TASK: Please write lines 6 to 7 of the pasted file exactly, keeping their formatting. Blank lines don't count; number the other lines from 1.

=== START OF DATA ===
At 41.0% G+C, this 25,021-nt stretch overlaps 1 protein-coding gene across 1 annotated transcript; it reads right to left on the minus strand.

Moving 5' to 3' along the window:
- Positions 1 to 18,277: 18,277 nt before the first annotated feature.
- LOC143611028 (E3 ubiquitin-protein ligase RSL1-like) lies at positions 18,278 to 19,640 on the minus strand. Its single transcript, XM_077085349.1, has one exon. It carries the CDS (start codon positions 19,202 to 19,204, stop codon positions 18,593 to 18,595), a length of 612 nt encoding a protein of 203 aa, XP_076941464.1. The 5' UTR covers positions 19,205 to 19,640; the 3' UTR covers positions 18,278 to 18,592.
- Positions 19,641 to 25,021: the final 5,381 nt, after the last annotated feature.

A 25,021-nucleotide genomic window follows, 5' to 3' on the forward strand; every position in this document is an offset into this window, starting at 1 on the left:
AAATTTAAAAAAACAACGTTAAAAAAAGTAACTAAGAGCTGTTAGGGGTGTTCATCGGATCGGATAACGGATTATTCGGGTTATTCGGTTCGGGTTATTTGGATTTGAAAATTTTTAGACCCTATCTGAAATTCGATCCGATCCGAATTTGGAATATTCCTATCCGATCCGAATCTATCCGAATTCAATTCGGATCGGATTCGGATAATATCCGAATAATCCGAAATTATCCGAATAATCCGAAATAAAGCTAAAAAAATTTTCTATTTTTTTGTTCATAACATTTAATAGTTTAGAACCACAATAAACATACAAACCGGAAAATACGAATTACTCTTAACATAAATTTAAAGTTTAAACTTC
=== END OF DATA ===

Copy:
A 25,021-nucleotide genomic window follows, 5' to 3' on the forward strand; every position in this document is an offset into this window, starting at 1 on the left:
AAATTTAAAAAAACAACGTTAAAAAAAGTAACTAAGAGCTGTTAGGGGTGTTCATCGGATCGGATAACGGATTATTCGGGTTATTCGGTTCGGGTTATTTGGATTTGAAAATTTTTAGACCCTATCTGAAATTCGATCCGATCCGAATTTGGAATATTCCTATCCGATCCGAATCTATCCGAATTCAATTCGGATCGGATTCGGATAATATCCGAATAATCCGAAATTATCCGAATAATCCGAAATAAAGCTAAAAAAATTTTCTATTTTTTTGTTCATAACATTTAATAGTTTAGAACCACAATAAACATACAAACCGGAAAATACGAATTACTCTTAACATAAATTTAAAGTTTAAACTTC